While CI focuses on automating the creation and maintenance of a central code repository, CD is based on sharing that repository with a wider team and then deploying to production. In continuous delivery models, once code has been successfully committed, tested and validated as part of a build, that build is then automatically shared with the operations team who are responsible for deploying it to production.
This helps speed up the overall pace of updates and releases by removing the need for developers to manually share code with operations and creates a faster and more seamless pipeline between the two functions. For this reason, it's usually a key component of DevOps workflows, and it's rare to see an organisation that has adopted continuous integration without also using continuous delivery.
However, while it is possible to use CI without CD, because continuous delivery relies on the code being automatically tested and validated before it's shared, having continuous integration is prerequisite.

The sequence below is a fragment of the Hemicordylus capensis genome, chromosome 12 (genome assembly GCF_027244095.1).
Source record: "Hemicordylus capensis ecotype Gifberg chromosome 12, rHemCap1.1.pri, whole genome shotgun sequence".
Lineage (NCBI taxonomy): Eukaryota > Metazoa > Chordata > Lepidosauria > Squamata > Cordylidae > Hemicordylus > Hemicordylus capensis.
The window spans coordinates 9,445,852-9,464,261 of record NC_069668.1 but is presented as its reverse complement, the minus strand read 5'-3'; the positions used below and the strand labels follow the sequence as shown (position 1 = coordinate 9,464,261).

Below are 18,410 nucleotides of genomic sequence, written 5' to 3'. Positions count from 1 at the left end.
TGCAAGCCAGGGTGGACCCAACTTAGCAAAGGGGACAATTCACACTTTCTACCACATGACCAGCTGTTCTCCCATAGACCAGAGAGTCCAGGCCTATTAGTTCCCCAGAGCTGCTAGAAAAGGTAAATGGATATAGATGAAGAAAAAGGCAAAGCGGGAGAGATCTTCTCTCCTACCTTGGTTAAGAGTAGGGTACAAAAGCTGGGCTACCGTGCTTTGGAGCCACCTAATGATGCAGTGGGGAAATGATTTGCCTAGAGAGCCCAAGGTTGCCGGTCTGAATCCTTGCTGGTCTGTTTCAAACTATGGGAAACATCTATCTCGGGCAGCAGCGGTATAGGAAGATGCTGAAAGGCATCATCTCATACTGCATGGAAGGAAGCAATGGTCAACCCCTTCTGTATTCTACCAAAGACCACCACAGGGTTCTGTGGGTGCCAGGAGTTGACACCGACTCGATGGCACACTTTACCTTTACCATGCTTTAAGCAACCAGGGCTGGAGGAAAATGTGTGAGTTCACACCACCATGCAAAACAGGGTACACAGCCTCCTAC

Confusingly, while 'CD' generally refers to continuous delivery, it can also mean continuous deployment, which forms the final phase of the CI/CD pipeline. Once code has been tested, validated and integrated into a code repository, this function automatically deploys it to the application's production environment. This requires no manual checks or approval by operations staff, so relies on confidence that any errors or issues will be picked up as part of the previous automated testing and validation stages.
While this can greatly increase the speed at which updates and new features can be delivered to users, it does involve an element of risk, as any problems which do slip the net of automated testing could end up in live, production versions of the application. However, the flip-side is that it also makes patches and fixes similarly quick to roll out.